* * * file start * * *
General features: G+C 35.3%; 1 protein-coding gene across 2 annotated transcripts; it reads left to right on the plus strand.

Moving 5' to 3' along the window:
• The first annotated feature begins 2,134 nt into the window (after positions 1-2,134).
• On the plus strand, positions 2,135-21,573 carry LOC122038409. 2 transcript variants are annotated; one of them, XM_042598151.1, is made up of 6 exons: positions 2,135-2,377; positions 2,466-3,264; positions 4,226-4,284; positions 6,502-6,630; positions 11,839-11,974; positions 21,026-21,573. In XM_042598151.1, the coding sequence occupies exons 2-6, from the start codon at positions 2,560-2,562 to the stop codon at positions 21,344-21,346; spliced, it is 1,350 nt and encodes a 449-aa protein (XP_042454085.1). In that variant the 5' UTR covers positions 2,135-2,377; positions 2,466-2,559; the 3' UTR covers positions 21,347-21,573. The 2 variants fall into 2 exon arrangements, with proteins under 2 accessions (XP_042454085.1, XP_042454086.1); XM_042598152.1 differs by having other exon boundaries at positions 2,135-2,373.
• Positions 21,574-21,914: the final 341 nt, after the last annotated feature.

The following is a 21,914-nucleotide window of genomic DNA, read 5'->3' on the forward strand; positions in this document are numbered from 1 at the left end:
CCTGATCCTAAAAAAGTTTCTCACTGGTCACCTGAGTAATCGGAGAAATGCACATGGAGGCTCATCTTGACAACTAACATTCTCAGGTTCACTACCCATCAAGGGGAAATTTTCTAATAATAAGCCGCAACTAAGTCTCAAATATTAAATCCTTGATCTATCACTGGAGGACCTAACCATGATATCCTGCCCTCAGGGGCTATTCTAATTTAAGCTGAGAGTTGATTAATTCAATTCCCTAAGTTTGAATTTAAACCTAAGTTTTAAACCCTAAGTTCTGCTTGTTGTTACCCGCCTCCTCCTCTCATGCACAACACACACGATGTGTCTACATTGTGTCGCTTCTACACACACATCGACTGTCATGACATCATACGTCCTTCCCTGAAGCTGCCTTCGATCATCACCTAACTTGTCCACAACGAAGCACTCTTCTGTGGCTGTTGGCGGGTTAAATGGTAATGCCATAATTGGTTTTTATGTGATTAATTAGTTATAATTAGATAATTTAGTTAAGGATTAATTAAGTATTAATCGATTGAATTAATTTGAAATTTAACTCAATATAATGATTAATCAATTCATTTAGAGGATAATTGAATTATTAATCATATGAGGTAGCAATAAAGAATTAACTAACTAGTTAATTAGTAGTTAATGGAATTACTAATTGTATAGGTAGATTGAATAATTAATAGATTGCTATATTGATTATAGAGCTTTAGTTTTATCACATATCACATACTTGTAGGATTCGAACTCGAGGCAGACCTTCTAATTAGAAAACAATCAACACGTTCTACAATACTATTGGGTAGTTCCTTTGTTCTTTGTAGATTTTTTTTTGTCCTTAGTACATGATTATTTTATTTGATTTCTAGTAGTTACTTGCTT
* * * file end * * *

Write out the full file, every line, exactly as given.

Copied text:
General features: G+C 35.3%; 1 protein-coding gene across 2 annotated transcripts; it reads left to right on the plus strand.

Moving 5' to 3' along the window:
• The first annotated feature begins 2,134 nt into the window (after positions 1-2,134).
• On the plus strand, positions 2,135-21,573 carry LOC122038409. 2 transcript variants are annotated; one of them, XM_042598151.1, is made up of 6 exons: positions 2,135-2,377; positions 2,466-3,264; positions 4,226-4,284; positions 6,502-6,630; positions 11,839-11,974; positions 21,026-21,573. In XM_042598151.1, the coding sequence occupies exons 2-6, from the start codon at positions 2,560-2,562 to the stop codon at positions 21,344-21,346; spliced, it is 1,350 nt and encodes a 449-aa protein (XP_042454085.1). In that variant the 5' UTR covers positions 2,135-2,377; positions 2,466-2,559; the 3' UTR covers positions 21,347-21,573. The 2 variants fall into 2 exon arrangements, with proteins under 2 accessions (XP_042454085.1, XP_042454086.1); XM_042598152.1 differs by having other exon boundaries at positions 2,135-2,373.
• Positions 21,574-21,914: the final 341 nt, after the last annotated feature.

The following is a 21,914-nucleotide window of genomic DNA, read 5'->3' on the forward strand; positions in this document are numbered from 1 at the left end:
CCTGATCCTAAAAAAGTTTCTCACTGGTCACCTGAGTAATCGGAGAAATGCACATGGAGGCTCATCTTGACAACTAACATTCTCAGGTTCACTACCCATCAAGGGGAAATTTTCTAATAATAAGCCGCAACTAAGTCTCAAATATTAAATCCTTGATCTATCACTGGAGGACCTAACCATGATATCCTGCCCTCAGGGGCTATTCTAATTTAAGCTGAGAGTTGATTAATTCAATTCCCTAAGTTTGAATTTAAACCTAAGTTTTAAACCCTAAGTTCTGCTTGTTGTTACCCGCCTCCTCCTCTCATGCACAACACACACGATGTGTCTACATTGTGTCGCTTCTACACACACATCGACTGTCATGACATCATACGTCCTTCCCTGAAGCTGCCTTCGATCATCACCTAACTTGTCCACAACGAAGCACTCTTCTGTGGCTGTTGGCGGGTTAAATGGTAATGCCATAATTGGTTTTTATGTGATTAATTAGTTATAATTAGATAATTTAGTTAAGGATTAATTAAGTATTAATCGATTGAATTAATTTGAAATTTAACTCAATATAATGATTAATCAATTCATTTAGAGGATAATTGAATTATTAATCATATGAGGTAGCAATAAAGAATTAACTAACTAGTTAATTAGTAGTTAATGGAATTACTAATTGTATAGGTAGATTGAATAATTAATAGATTGCTATATTGATTATAGAGCTTTAGTTTTATCACATATCACATACTTGTAGGATTCGAACTCGAGGCAGACCTTCTAATTAGAAAACAATCAACACGTTCTACAATACTATTGGGTAGTTCCTTTGTTCTTTGTAGATTTTTTTTTGTCCTTAGTACATGATTATTTTATTTGATTTCTAGTAGTTACTTGCTT